6. Cultural Awareness Dr. Patty Hale • Self-Assessment Checklist for Personnel Providing Primary Health Care Services  • http://www11.georgetown.edu/research/gucchd/nccc/documents/Checklist%20PHC.pdf • Self-Assessment Checklist for Personnel Providing Services and Supports In Early Intervention and Early Childhood Settings • http://www11.georgetown.edu/research/gucchd/nccc/documents/Checklist.EIEC.doc.pdf

  7. Cultural Knowledge Dr. Charlene Douglas, Dr. Courtney H. Lyder Dr. Bennie Marshall

  8. Cultural Knowledge • Definition - Health care professionals seeking an informational base regarding the worldviews of different cultural and ethnic groups • Also includes discussions of biological variations, diseases and health conditions found among ethnic groups

  9. Areas To Be Covered In This Unit • Refugees vs. Immigrants • Cultural Attitudes Related To: • Gender Roles/Authority • Child Care/Discipline • Time • Sanitation • Communicable Diseases • Chronic Illness • Nutrition • Women’s Health and Family Planning • Resources

  10. Cultural Perspectives • Be Very Careful • Human beings are far more similar than different • They love their families, value life and want the best • Life experiences, socioeconomic status, family dynamics, religious influences, and specific cultural influences will impact on matters of health care • For our clients, the culture of poverty is the overwhelming thread of commonality across races and cultures

  11. FAMILISM or FAMILISMO – Cultural emphasis on maintaining strong intimate, and supportive relationships with both nuclear and extended families. Often a protective factor. – The Hispanic American has a very deep awareness of and pride in his/her membership in the family. - The importance of family membership and belonging cuts across class lines and socioeconomic conditions. – An individual’s self-confidence, worth, security and identity are determined by his/her relationship to other family members Cultural AttitudesHispanics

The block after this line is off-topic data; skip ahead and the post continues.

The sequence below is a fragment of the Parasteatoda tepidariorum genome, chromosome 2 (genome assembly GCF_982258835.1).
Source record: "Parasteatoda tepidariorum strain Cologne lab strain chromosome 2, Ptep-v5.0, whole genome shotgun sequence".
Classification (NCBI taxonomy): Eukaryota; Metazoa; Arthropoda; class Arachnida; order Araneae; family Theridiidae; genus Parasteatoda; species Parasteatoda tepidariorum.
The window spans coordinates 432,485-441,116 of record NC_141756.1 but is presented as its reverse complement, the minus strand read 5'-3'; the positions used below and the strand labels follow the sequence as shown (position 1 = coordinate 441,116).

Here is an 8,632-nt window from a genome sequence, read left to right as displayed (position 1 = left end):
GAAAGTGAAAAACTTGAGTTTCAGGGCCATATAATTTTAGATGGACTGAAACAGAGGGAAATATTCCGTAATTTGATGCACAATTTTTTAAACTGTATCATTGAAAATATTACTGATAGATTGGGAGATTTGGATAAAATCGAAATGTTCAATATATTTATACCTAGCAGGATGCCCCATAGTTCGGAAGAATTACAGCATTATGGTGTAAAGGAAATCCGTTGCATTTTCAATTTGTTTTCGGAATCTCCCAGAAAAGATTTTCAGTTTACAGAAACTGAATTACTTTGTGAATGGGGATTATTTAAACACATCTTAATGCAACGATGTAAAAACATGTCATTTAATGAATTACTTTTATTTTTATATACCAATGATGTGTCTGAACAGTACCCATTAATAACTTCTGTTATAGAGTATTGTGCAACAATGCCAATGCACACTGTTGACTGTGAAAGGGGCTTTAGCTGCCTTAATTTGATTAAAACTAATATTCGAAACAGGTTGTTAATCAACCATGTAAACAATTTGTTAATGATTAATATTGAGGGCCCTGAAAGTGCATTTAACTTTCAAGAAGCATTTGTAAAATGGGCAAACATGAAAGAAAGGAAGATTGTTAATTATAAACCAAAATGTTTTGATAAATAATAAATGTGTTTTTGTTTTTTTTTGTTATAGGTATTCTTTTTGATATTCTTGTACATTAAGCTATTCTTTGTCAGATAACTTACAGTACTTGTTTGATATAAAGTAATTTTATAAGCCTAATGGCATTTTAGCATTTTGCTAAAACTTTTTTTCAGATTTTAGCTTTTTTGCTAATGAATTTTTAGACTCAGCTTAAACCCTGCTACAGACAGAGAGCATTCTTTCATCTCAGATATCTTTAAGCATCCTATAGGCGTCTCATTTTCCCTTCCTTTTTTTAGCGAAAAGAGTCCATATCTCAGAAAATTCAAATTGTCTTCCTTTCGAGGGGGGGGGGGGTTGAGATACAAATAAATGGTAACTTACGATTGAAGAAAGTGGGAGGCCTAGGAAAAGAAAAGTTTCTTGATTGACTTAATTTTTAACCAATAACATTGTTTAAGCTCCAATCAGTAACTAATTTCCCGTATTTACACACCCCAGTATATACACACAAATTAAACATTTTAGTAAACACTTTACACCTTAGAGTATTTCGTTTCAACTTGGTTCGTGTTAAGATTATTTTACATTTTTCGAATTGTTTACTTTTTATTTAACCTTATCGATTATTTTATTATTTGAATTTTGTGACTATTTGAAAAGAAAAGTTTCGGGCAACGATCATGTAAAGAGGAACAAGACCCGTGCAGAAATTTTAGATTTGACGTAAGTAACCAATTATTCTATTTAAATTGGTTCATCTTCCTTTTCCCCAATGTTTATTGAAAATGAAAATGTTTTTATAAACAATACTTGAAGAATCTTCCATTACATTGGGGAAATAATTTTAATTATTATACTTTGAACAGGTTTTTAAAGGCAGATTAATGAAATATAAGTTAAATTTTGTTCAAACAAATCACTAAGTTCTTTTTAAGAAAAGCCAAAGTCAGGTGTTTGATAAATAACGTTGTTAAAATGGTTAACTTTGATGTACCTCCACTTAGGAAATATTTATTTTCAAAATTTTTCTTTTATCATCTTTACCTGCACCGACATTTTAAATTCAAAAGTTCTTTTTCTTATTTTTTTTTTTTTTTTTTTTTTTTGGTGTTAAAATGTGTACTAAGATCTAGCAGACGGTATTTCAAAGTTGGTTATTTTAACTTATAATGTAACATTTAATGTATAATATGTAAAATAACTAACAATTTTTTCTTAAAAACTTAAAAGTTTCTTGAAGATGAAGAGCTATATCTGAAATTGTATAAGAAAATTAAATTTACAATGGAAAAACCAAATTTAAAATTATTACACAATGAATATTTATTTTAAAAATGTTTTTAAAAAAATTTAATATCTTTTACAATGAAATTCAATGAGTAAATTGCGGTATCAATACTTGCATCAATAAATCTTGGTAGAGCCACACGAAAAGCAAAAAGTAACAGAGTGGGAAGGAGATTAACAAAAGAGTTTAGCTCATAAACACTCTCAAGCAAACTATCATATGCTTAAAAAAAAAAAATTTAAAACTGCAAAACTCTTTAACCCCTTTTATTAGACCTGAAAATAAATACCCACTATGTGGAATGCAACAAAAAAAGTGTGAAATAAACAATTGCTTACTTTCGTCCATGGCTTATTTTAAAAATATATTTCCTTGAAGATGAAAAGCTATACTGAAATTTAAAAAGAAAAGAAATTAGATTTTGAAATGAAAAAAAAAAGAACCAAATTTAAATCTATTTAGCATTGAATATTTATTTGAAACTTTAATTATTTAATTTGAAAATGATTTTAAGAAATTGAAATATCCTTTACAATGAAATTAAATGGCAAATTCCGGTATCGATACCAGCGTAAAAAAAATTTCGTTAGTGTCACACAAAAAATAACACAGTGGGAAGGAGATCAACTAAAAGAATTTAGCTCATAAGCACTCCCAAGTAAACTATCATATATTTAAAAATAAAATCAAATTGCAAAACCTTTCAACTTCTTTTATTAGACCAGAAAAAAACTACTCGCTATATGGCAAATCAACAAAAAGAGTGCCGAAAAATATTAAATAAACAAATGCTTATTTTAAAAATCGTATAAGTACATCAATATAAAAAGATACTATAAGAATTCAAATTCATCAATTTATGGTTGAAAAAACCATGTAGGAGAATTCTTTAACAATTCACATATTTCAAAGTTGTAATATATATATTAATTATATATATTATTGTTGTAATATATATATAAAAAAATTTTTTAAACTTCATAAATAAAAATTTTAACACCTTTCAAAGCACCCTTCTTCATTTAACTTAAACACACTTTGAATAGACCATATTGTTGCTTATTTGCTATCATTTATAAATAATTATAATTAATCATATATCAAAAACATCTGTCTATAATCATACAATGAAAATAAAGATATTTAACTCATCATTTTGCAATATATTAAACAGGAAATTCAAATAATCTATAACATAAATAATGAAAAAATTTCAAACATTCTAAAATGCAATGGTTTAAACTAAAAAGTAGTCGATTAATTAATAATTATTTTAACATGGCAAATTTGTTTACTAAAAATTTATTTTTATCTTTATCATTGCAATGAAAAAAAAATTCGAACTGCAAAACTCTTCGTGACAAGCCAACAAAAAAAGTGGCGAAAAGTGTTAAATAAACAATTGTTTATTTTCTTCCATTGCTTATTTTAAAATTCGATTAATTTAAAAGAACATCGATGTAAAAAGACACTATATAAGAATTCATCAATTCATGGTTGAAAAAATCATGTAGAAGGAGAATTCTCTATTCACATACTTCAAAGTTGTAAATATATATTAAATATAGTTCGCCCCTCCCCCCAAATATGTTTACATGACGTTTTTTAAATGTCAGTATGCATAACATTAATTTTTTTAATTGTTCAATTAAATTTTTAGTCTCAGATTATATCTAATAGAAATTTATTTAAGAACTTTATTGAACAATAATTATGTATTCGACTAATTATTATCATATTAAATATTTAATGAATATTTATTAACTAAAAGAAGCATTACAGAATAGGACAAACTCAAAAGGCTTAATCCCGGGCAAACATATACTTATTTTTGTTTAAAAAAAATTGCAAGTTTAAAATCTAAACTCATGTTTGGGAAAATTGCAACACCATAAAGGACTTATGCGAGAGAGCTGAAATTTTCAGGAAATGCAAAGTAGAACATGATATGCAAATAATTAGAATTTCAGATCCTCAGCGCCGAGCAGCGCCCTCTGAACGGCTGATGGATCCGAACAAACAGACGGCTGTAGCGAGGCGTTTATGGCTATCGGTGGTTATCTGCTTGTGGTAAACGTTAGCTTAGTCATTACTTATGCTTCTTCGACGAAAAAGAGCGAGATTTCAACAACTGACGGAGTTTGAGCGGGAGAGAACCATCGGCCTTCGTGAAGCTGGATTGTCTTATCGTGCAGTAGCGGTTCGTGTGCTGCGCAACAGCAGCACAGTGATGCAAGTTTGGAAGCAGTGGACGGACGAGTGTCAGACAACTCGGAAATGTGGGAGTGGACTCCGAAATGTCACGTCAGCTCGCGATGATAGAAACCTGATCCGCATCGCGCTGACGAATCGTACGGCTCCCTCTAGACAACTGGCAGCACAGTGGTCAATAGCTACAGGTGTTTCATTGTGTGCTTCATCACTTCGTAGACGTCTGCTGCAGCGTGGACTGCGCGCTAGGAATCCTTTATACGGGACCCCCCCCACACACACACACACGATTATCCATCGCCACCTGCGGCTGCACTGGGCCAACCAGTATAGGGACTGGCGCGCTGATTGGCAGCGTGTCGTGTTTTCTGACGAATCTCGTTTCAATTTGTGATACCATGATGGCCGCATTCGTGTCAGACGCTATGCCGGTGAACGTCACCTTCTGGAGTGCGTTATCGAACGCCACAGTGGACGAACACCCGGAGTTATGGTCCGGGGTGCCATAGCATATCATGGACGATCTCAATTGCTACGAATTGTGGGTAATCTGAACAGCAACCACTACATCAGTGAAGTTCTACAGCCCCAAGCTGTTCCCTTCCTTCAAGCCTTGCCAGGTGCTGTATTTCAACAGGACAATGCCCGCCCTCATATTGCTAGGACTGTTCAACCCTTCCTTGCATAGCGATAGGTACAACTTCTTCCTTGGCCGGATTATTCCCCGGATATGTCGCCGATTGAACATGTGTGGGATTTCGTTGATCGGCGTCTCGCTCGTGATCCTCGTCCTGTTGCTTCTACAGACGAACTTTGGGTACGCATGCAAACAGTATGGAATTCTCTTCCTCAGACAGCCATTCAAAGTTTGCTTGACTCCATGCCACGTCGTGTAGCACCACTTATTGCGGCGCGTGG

12. Cultural Attitudes Hispanics • Each feels an inner dignity (dignidad) and expects others to show respect (respeto) for that dignidad. • When working with Hispanic families, developing trust and personal relationships will be critical.

  13. Cultural Attitudes Hispanic Gender roles/authority • Machismo • - to maleness or manliness • - it is expected that a man be physically strong, unafraid, and the authority figure in the family, • Has an obligation to protect and provide for his family. • Motherhood is an important goal for women • Mothers are expected to sacrifice for her children and care for elderly relatives.

  14. Child rearing very important (family event) Often find explanation of consequences less effective compared to other measures of disciplining (time out, withdrawing privileges). Cultural Attitudes Childcare/discipline